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The Schmooze

She Swears Off Dating Jewish Men — And The Fury Of Twitter Is Beautiful

By now, you’ve probably all read that explosive Washington Post essay entitled “I am tired of being a Jewish man’s rebellion” by Carey Purcell about the terrible struggles of being a female WASP dating Jewish guys who end up breaking your heart and settling down with a good Jewish girl.

It’s tough to be a “blond”, “white, Anglo-Saxon Protestant (WASP)” who “often [wears] pearls and can mix an excellent, and very strong, martini.” We get it. Just look at Ivanka Trump, who clearly had to flee her oppressed life of gilded Christmases and cocktail parties for the greener pastures of Passover Seders in Livingston, New Jersey and Manischewitz — though that escape route doesn’t work out for everyone, evidently. We feel your pain, Carey.

via GIPHY

But to swear off dating all Jewish men, and accuse them of some sort of malicious tribalism (or is it racism?) — just as our intermarriage rates soar, perhaps more than any other minority — in the pages of the Washington Post? We call that chutzpah. It’s a total devaluation of a community’s — and religion’s — desperate attempts to stay afloat over centuries of Diaspora living. At its worst, it reads as downright ignorant of Jewish history (maybe that insensitivity is the reason why it didn’t work out with David, and not your pearls from the Mayflower?!), and at its best, an example of a clickbait-fueled personal essay that draws dangerous conclusions based on entirely anecdotal evidence.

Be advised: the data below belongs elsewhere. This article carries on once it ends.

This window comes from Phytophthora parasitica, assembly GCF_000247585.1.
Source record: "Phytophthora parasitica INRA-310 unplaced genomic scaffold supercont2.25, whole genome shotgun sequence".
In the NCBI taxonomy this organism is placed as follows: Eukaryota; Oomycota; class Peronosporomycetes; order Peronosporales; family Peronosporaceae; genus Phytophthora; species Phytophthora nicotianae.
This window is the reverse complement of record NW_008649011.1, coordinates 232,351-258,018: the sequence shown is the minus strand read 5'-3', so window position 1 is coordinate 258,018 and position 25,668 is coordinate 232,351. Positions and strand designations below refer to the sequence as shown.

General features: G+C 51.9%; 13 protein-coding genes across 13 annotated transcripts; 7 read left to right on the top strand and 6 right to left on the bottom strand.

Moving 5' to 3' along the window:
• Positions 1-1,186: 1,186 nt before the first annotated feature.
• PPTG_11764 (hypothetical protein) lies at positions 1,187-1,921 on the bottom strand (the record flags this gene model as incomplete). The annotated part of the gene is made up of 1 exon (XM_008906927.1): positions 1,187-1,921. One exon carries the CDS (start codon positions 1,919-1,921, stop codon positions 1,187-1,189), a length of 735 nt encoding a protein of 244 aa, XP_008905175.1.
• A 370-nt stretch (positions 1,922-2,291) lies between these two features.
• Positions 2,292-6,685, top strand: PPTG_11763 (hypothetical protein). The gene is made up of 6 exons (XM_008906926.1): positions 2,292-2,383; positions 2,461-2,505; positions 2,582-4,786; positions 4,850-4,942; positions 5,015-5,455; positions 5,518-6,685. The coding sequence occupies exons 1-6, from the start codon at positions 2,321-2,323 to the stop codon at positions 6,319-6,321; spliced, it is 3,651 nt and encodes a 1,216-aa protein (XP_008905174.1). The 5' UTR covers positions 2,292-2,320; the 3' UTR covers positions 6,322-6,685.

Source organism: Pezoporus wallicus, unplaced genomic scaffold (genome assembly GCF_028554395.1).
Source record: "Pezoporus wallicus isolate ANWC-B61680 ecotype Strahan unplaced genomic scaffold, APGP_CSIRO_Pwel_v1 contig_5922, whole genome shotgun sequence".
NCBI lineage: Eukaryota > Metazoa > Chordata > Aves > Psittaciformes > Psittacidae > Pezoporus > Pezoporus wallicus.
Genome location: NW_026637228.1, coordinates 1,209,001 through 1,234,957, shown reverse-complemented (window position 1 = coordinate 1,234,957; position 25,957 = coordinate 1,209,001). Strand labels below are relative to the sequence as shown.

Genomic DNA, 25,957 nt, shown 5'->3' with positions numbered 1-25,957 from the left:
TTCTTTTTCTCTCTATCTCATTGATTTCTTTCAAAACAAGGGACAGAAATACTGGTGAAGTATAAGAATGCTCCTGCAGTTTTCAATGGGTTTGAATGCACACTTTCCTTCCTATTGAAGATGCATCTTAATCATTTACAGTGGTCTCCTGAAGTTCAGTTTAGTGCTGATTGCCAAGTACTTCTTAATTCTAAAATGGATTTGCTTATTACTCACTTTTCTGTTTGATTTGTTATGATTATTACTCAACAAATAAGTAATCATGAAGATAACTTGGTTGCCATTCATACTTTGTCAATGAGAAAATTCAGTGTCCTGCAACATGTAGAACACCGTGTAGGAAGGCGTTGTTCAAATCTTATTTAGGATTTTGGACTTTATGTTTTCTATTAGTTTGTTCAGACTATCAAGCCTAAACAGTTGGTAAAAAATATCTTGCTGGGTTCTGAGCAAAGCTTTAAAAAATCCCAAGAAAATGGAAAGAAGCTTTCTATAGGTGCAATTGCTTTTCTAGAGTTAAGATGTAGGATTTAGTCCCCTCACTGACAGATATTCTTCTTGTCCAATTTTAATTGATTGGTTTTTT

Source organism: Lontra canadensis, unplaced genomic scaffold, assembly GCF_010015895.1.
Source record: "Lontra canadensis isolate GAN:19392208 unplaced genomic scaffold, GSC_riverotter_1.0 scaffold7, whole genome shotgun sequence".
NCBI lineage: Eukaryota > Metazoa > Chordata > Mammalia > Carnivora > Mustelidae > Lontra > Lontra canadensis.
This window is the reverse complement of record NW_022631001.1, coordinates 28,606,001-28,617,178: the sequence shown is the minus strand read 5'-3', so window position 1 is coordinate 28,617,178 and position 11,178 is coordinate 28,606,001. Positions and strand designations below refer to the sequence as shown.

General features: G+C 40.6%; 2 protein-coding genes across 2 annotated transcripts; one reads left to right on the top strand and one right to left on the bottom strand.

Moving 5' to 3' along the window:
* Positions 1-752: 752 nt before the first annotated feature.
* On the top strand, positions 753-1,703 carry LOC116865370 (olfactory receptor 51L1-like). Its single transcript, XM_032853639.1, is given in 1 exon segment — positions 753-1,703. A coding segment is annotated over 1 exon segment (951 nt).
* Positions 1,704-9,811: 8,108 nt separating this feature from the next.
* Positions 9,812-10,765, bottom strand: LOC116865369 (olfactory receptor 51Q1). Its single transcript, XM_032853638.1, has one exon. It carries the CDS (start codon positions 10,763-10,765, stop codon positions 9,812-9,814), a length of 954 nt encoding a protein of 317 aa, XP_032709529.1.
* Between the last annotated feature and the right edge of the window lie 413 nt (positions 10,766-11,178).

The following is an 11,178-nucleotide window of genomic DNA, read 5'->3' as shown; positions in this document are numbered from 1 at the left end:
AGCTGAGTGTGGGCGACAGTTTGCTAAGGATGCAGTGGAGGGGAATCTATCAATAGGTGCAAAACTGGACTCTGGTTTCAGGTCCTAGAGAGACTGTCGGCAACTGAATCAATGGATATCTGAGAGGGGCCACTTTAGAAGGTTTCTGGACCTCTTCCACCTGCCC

In response, Twitter has been aflutter with infuriated takes — some rightfully questioning the use of that anecdotal evidence (Purcell cites her experiences with two men who happened to be Jewish), while others calling the piece downright anti-Semitic.

Here are our favorites:

Phoeby Maltz Bovy, author of ‘The Perils of Privilege’ and (former Forward Sisterhood editor):

Mara Wilson, author of ‘Where Am I Now?’:

Talia Lavin, fact-checker at the New Yorker and occasional Forward contributor:

Helen Rosner, also at the New Yorker:

Dana Schwartz responds to Purcell’s self-description of her Christian identity being rooted in martinis and in “cleaning” when she’s stressed, and to her exclusion from a Jewish boyfriend’s family Passover seder:

Adam Serwer of the Atlantic summed it up just right:

Even Roxane Gay weighed in:

And perhaps the most appropriate this week of all — courtesy of Ariel Edwards-Levy, HuffPo editor and reporter, commenting on that rich headline:

Engage

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